The E46 chassis, just like the E36 or E368 has certain known weak points, specifically the area where the rear subframe attaches to the unibody.  E46s, especially those driven on the track or abused on the streets, will begin to tear the metal in the four points where the steel subframe bolts to the chassis.

Fortunately since these cars have been around for 15+ years, many aftermarket companies have developed reinforcement kits to address these issues.  They are pretty simple, just steel plate welded around the attachment points.

The install is a bit more involved, especially if you are doing this to your daily driver.  But on a race car, most of the parts that need to be removed are going to be removed regardless of installing these reinforcements.

There are tons of DIY’s out there in the forums, so I’ll save you the boring details.

Rear subframe rear reinforcement Rear subframe front reinforcement

I also added reinforcements to the rear anti-sway bar mounts located on the actual subframe.  With a heavier sway bar and hard driving the OE mounts can bend or even break.

The rear subframe is certainly the most critical weak point, there are still several other areas that need a little attention on a race car.  I added simple reinforcement plates around the upper rear shock mounting points, just spot welded in place.  The upper shock mount itself will add a great deal of reinforcement compared to the stock style mounts.

Rear Upper Shock Mount Reinforcement

The front subframe also has a known weak point at where the engine mounts attach.  Like the rear subframe, there are several aftermarket solutions.  I tried the Bimmerworld kit, but found it fit poorly and was as substantial as other kits.  I then went with the AKG, which was more robust but still required some grinding to fit properly.  On a recent rebuild with another subframe I tried the Turner Motorsports kit and found it fit directly out of the box with no grinding.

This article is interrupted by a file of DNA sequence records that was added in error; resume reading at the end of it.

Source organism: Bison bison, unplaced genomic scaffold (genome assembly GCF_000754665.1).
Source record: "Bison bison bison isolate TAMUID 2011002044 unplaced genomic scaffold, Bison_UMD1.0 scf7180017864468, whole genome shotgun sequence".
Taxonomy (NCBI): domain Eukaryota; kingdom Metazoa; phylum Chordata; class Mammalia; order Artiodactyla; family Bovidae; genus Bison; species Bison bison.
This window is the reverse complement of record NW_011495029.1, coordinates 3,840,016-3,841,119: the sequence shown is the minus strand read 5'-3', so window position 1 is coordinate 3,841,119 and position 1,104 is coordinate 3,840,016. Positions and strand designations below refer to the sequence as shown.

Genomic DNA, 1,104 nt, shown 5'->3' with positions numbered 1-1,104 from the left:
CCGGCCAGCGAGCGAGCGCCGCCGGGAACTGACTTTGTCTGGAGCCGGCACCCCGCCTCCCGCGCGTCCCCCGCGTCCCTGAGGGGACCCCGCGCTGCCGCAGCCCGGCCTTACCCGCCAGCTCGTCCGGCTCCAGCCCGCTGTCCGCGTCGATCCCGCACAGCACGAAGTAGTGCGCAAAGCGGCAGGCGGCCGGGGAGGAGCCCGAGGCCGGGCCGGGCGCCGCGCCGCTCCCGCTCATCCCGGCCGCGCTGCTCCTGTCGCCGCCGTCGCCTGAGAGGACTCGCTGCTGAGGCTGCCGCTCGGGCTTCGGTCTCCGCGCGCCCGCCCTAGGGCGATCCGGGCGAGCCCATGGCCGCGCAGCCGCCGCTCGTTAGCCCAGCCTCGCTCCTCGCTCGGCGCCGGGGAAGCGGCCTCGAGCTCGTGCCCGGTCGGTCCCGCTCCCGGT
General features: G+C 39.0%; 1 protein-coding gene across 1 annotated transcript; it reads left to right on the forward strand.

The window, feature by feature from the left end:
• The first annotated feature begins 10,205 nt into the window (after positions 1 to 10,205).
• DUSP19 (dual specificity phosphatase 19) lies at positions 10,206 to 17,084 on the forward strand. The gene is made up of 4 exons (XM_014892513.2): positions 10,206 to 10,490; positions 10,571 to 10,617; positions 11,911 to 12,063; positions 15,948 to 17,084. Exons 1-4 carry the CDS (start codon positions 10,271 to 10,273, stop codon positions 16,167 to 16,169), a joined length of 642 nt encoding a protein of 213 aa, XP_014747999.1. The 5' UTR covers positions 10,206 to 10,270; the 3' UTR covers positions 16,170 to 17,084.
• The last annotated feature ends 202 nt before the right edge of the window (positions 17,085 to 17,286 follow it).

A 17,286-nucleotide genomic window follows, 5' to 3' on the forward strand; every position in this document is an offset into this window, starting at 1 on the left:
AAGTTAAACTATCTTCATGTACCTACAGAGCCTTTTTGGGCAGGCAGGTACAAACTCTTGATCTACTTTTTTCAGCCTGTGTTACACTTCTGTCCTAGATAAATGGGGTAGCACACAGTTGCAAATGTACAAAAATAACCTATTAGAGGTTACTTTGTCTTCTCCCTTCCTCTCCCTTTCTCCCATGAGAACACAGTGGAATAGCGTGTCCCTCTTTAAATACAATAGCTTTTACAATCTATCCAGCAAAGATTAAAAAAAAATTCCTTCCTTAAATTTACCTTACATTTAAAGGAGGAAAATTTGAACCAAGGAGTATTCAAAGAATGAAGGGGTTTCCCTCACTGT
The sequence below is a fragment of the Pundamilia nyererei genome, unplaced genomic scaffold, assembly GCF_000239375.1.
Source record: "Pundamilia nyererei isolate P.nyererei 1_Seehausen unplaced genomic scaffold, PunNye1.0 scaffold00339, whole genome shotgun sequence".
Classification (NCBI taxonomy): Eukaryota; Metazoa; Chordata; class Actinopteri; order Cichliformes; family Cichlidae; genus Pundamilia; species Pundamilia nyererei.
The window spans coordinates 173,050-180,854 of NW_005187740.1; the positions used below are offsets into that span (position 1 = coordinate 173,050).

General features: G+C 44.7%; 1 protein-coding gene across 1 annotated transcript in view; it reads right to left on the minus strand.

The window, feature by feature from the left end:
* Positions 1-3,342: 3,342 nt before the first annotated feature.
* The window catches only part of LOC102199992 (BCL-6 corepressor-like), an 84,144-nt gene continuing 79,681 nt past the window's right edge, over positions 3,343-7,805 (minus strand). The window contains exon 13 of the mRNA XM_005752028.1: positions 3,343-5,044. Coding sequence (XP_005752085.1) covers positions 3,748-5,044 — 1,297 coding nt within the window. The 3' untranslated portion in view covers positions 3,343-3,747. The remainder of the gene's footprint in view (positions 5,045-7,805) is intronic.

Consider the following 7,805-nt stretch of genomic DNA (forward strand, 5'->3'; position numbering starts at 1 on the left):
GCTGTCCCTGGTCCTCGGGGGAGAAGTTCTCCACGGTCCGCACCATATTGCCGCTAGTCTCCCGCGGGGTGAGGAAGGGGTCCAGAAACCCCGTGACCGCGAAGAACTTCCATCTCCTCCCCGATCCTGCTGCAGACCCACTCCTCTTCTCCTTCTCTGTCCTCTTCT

Front Subframe Engine Mount Reinforcements

The front strut towers can also become damaged, aka mushroom, from higher spring rates and track time.  BMW themselves produce a reinforcement plate for these towers, just as they do for the E36/7/8 chassis.  You could just place these plates on top of your camber plates and leave them otherwise unsecured, but I decided to weld them in place.

Welding in strut tower reinforcement plates Front strut tower reinforcement installed

Just like the rear anti-sway bar mounts, the front mounts too can become damaged with track driving and heavier rate bars.  There aren’t any readily available aftermarket solutions (that I know of) so I fabricated a simple plate out of some scrap 1/8th steel.

Front sway bar mount reinforcement Front sway bar reinforcement welded on

 

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